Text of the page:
One interesting finding is that the width of bed that one chooses seems to make the most difference (in terms of plant count) when growing plants at a 30cm spacing or less. At 40cm spacing, according to my calculations, you will not fit many more plants in a 1.2m-wide bed than you would in a 0.9m-wide bed. If correct, this implies that the beds one uses for growing certain perennials could, in theory, be several decimeter narrower than those used for annuals. Lots to think about.

This season, all of my growing beds are 1.1 x 4m in size. Because of this dimension, and based on the plant counts above, this year I will grow most of my flowers and fillers in deep 30-cell trays. This will, I think, make sowing, planning and planting easier to manage and keep track of. Below are the key numbers for my plot set-up. (I will save the enigmatic but fascinating topic of succession planning for another journal post =)

In conclusion (and in theory), as long as I know the plant spacing of each variety that I want to grow, the numbers below are what I need to remember. In order to get the correct number of plug plants ready for each bed (with some extras, just in case), I will need to prepare:

  • 40cm (16”) spacing = One 30-cell tray to fill 1 bed.
  • 30cm (12”) spacing: Two 30-cell trays to fill 1 bed.
  • 23cm (9”) spacing: Three 30-cell trays to fill 1 bed.
  • 15cm (6”) spacing: Eight 30-cell trays to fill 1 bed.

This journal post turned out a lot longer than I thought it would. If you have any comments, suggestions or tips then I would very much like to hear from you. Please leave a comment using the form below or simply send me an email at moa[at]rootandbranchflowers.co.uk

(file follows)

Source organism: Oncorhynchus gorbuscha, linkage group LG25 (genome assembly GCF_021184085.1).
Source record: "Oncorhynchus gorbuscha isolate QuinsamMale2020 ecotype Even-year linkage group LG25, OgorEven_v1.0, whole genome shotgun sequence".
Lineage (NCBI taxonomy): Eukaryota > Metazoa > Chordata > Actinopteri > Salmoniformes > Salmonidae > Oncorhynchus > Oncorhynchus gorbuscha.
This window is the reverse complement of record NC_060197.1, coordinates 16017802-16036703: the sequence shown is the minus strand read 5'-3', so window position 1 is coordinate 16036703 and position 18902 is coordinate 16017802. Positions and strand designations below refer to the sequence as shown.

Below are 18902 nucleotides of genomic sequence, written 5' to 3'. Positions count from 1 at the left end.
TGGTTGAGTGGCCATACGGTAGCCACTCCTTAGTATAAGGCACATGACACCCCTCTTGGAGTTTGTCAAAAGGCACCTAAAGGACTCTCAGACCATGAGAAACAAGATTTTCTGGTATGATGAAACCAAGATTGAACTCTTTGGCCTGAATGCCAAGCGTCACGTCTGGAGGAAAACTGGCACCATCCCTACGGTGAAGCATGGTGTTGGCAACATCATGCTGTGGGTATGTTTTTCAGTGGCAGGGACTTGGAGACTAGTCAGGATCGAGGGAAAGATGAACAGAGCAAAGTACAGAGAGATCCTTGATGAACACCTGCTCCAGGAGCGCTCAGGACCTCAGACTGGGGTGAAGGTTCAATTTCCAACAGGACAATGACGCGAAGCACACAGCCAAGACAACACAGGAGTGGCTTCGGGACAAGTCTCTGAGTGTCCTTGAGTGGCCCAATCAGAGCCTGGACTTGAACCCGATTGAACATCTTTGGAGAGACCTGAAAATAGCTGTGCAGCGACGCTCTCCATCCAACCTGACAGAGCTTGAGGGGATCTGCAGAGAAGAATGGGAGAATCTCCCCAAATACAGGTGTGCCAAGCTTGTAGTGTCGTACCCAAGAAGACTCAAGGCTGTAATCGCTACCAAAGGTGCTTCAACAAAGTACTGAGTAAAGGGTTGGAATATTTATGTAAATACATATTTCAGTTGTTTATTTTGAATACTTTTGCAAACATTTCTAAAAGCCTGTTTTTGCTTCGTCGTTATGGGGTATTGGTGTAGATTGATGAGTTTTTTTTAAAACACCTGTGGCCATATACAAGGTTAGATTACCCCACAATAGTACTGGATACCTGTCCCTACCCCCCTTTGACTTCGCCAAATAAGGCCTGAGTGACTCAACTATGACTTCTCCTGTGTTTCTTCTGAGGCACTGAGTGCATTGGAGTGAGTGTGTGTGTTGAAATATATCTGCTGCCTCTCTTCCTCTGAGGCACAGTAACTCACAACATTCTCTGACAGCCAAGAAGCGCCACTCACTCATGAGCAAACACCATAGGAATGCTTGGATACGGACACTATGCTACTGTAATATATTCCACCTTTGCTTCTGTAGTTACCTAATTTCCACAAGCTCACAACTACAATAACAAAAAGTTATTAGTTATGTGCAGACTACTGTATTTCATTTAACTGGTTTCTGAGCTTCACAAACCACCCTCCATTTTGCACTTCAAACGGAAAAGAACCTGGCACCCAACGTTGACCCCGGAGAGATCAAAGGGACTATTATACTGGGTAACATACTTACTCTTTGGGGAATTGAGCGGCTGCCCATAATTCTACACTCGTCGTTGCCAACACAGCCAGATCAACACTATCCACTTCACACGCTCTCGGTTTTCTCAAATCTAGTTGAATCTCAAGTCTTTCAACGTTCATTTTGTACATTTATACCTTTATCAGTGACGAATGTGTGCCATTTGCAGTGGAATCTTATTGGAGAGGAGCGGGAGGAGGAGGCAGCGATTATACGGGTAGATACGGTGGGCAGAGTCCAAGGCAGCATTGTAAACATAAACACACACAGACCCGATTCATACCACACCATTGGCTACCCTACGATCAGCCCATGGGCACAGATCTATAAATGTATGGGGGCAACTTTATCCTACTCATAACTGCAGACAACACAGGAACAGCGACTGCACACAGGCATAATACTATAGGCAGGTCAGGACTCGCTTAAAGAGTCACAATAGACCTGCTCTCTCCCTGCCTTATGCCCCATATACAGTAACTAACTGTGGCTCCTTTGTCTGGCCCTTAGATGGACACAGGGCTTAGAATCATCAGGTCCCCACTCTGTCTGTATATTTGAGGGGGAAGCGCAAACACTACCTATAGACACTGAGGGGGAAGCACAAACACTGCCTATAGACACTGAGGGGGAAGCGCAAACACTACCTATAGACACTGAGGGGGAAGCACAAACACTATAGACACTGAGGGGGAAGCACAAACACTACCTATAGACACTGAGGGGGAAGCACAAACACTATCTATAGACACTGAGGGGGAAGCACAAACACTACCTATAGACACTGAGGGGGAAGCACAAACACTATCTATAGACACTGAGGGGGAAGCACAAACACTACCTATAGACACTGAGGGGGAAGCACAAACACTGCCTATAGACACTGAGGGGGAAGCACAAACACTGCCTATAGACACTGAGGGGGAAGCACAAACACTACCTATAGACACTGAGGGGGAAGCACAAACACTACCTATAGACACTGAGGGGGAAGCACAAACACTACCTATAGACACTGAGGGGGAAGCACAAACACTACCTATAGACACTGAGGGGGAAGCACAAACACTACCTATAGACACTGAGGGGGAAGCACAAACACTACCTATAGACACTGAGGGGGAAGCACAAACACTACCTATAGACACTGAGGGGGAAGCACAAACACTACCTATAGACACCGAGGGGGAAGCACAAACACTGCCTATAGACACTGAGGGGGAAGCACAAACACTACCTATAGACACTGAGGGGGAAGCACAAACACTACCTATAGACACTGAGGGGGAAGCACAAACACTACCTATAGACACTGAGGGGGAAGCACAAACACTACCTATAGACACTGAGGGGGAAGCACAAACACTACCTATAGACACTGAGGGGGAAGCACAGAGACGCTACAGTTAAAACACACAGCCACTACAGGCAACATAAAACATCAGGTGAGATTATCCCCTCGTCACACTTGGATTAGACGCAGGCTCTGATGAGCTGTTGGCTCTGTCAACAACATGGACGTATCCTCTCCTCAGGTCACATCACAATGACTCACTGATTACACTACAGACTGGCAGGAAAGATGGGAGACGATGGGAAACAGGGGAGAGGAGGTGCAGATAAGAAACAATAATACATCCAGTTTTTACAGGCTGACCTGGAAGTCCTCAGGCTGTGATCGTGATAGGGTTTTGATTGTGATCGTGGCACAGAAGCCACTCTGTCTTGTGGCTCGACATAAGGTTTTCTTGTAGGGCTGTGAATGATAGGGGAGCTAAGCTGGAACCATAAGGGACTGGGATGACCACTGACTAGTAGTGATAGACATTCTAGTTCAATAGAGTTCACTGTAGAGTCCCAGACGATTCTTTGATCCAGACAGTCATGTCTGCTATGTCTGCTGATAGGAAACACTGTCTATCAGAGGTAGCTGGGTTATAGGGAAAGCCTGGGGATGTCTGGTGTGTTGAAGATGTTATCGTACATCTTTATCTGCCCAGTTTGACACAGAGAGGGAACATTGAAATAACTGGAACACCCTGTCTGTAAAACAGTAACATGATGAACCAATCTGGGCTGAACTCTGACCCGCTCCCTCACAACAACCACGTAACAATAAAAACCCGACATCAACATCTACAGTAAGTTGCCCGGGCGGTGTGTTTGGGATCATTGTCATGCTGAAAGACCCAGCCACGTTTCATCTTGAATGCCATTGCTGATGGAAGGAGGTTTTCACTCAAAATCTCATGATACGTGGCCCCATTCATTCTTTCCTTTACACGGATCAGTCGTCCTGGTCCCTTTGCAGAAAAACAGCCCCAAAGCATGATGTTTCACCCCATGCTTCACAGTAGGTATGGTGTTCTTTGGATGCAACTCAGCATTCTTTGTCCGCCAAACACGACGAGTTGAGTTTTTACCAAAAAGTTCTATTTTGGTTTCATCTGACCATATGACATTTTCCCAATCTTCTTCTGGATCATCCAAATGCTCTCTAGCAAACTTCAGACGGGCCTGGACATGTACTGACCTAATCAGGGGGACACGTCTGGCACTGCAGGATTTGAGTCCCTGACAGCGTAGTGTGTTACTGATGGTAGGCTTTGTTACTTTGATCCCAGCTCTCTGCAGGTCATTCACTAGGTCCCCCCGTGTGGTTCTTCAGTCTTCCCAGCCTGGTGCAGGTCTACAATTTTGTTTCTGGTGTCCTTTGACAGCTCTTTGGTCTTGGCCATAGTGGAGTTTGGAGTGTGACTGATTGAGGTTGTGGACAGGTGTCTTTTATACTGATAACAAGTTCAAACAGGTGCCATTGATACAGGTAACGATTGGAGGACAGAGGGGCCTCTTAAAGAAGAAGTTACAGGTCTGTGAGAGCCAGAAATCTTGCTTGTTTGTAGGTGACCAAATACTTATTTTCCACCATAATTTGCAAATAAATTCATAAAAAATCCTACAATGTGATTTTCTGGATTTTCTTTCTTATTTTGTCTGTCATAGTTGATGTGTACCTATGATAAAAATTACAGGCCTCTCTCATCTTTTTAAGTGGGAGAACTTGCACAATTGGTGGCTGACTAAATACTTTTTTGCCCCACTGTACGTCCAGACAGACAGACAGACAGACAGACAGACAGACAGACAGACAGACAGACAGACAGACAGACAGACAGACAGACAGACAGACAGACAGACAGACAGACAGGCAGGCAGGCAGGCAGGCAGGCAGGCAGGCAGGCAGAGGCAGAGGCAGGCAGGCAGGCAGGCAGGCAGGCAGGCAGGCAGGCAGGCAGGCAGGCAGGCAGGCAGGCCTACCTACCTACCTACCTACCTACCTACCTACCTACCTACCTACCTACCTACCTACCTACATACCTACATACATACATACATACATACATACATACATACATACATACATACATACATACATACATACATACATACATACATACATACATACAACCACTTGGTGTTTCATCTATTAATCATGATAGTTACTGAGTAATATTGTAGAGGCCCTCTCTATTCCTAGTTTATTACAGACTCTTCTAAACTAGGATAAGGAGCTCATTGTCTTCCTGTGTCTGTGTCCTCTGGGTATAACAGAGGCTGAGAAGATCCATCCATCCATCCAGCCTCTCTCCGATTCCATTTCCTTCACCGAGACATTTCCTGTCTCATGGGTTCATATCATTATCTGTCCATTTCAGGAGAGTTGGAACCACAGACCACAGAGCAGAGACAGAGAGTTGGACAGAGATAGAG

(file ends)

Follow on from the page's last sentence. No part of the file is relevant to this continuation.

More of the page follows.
Have a lovely weekend and stay safe.

Tagged , , , , , , , , , , , ,

4 thoughts on “On Bed Widths and Plant Counts

  1. Fantastic so simply explained something I struggle with as a dyslexic !

    1. Thanks very much Sarah for your kind comment. I am so pleased that you found it useful. I bet you have experimented a huge amount with how to plant, grow and care for those beautiful peonies that you produce. I always need to visualise these things on paper, in order to fully understand what the numbers are showing.

      1. I have a very simple system with our peonies after inheriting a very weedy field with plants haphazardly planted making mowing and cultivating a nightmare.We use planting membrane as a wedding suppressant and plant them a meter apart. Weeding is still difficult and time consuming
        as we are on the edge of an open unfenced field but we keep the grass between the rows mowed weekly.
        It is my cutting garden where I have meter wide bed, I am 5ft 1in so narrow but could never work out how many plants to grow SO thank you
        Do you mind if I copy this Moa?

        1. Yes sure Sarah, go right ahead and use it. All the best.

Leave a Reply

Your email address will not be published. Required fields are marked *